Depending upon which phrase you choose, you can elicit some very funny replies from the locals. Some of them provide you with interesting snippets of information; some sell you handy equipment. On the other hand, you could always steal…
More often than not you will find yourself being rumbled, or even mugged, so you will always need to defend yourself.

The screen display changes to show a forty-five degree view in front of Keef. Move him around to face his opposition and click on the fire button to batter them. Unfortunately Keef tends not to fare too well in combat in the early stages of the game. And he often ends flat on his back.

Keef The Thief is a typical example of the high quality of Electronic Arts’ RPGs. Keef contains lots of scope for exploration, puzzles, stacks of humour, great graphics and just about everything else you could want. With a very easy play method, I can heartily recommend this to any Bard’s Tale fan, or to just about anybody else who enjoys an amusing RPG. I just hope we do not have to wait too long before we see more from the programmers, who, aptly, are named Naughty Dog Inc.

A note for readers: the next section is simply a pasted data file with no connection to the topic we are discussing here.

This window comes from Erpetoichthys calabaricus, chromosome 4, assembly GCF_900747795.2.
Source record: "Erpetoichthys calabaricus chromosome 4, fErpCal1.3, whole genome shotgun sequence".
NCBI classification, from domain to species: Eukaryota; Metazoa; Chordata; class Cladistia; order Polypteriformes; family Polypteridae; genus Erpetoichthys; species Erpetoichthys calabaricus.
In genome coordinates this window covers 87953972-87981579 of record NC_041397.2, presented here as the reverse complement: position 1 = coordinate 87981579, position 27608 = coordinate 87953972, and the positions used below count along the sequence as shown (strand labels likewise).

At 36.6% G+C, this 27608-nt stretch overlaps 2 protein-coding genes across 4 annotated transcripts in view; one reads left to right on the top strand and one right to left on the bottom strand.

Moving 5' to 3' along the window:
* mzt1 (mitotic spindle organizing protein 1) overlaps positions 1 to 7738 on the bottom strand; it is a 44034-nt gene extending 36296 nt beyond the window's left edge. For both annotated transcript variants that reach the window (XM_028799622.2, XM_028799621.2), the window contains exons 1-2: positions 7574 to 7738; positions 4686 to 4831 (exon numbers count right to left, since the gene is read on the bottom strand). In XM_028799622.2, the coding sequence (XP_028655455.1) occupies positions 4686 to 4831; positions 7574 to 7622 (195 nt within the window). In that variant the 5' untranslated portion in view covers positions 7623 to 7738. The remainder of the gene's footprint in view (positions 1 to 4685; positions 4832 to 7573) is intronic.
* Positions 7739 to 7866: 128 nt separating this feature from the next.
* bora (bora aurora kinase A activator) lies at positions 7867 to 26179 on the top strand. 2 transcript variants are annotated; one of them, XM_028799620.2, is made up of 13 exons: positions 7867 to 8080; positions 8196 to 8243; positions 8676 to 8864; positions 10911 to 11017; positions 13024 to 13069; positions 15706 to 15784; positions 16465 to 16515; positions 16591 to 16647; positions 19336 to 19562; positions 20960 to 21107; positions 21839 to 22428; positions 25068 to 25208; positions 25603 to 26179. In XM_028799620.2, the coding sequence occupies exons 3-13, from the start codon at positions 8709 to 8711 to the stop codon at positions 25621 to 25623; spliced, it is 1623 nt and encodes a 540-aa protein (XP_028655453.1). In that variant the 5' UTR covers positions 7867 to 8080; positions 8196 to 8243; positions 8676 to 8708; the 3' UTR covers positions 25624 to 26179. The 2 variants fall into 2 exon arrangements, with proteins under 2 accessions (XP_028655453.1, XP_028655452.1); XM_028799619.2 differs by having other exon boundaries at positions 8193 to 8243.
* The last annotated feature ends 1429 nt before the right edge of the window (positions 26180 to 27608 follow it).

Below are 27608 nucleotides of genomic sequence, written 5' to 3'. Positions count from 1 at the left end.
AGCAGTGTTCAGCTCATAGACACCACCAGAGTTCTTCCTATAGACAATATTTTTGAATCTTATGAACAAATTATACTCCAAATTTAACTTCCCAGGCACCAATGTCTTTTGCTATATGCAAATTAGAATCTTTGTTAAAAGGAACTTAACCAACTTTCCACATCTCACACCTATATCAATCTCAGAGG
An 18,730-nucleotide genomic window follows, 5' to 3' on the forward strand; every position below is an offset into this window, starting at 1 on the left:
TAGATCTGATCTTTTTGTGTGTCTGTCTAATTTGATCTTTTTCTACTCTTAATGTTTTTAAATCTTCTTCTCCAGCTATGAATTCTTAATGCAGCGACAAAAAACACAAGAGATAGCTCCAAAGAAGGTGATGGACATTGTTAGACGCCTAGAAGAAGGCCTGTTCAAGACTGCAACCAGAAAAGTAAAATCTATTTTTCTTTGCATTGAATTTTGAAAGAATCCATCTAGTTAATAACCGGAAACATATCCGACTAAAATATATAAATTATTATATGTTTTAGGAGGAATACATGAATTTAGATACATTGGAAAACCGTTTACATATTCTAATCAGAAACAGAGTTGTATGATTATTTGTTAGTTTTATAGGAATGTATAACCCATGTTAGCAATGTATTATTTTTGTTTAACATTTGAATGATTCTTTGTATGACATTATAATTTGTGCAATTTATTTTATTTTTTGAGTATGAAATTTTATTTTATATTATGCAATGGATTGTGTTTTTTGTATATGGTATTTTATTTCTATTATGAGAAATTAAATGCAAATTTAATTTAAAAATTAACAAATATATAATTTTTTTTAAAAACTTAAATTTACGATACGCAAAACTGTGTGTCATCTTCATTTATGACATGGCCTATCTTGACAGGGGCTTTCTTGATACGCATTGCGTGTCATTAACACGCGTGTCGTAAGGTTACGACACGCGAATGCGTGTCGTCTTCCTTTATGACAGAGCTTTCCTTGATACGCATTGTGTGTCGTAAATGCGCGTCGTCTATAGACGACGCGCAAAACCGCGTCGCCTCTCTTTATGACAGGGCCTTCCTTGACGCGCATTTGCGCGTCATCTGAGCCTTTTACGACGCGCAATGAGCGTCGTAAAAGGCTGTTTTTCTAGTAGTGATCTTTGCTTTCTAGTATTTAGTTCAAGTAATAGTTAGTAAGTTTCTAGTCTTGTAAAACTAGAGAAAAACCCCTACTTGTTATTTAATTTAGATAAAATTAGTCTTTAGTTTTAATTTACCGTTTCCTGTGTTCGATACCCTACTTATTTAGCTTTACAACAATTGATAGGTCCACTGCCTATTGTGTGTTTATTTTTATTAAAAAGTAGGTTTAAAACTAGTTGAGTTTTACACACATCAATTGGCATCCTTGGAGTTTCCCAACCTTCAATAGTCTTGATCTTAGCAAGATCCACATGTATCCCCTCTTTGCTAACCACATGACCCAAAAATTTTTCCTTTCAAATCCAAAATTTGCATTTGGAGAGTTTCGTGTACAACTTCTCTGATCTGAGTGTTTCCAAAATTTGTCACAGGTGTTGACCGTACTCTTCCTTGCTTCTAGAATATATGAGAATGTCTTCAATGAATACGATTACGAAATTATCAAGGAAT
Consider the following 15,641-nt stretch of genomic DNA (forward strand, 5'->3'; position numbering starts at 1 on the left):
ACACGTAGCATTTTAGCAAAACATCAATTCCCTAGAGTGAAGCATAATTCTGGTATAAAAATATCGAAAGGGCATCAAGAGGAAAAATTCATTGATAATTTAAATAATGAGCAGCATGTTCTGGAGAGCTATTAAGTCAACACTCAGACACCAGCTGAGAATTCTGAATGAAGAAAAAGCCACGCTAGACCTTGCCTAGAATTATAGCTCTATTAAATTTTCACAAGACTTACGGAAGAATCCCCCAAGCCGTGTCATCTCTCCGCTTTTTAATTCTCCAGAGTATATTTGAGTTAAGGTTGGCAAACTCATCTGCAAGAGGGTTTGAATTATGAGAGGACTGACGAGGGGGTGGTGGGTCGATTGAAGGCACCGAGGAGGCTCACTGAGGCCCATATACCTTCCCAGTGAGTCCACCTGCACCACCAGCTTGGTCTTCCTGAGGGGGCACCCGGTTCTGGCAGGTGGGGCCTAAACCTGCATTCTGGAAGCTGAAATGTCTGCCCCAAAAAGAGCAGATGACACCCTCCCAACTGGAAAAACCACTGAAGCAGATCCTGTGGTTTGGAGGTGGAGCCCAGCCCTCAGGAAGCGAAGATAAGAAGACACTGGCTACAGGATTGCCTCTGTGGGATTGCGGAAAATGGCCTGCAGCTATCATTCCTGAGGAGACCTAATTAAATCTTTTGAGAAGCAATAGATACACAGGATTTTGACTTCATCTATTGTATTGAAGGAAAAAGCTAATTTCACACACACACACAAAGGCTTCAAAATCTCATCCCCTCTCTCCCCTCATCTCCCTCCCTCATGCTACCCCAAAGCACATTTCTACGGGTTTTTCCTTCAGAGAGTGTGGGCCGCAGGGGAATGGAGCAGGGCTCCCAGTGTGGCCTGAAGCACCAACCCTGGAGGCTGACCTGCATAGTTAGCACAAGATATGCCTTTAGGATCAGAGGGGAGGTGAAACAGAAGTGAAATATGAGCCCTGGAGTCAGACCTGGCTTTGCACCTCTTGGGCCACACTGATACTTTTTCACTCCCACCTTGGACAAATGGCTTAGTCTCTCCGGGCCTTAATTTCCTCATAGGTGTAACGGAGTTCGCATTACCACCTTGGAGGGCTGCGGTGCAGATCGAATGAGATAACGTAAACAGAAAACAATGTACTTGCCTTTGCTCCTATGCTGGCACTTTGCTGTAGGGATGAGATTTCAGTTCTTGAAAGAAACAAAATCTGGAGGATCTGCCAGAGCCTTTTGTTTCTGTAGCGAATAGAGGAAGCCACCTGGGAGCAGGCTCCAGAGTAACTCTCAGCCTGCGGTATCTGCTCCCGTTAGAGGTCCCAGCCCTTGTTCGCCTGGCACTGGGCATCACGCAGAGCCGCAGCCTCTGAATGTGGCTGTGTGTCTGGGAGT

Mark Patterson

CU Amiga, December 1989, p.85


Keef the Thief logo

Electronic Arts, Amiga £24.99

Keef the thief This RPG is great for parties, not necessarily 'cause it's a good game but 'cause it's so difficult to say properly. Have a couple of shandies and get your guests to utter the title without resorting to saying 'Keef the Feef', it's a great fun. I tried it at the last party I held and everyone had so much fun they had to go home early to recover.

In this novel game you're a compulsive feef, er, thief who's recently been banished from your home town. The priests there tried to educate you in the traditional ways of their elders, but you decided to adopt their teachings to suit your own, less-than-lawful exploits. Even now, you remember the words of the town council as they exiled you; 'Admit it Keef, the ways of the priest shall forever remain foreign to you (although you steal things religiously). You're a natural nicker, a brilliant burglar, a perfect pilferer, you'll thrive as a thief... but not in this town.'.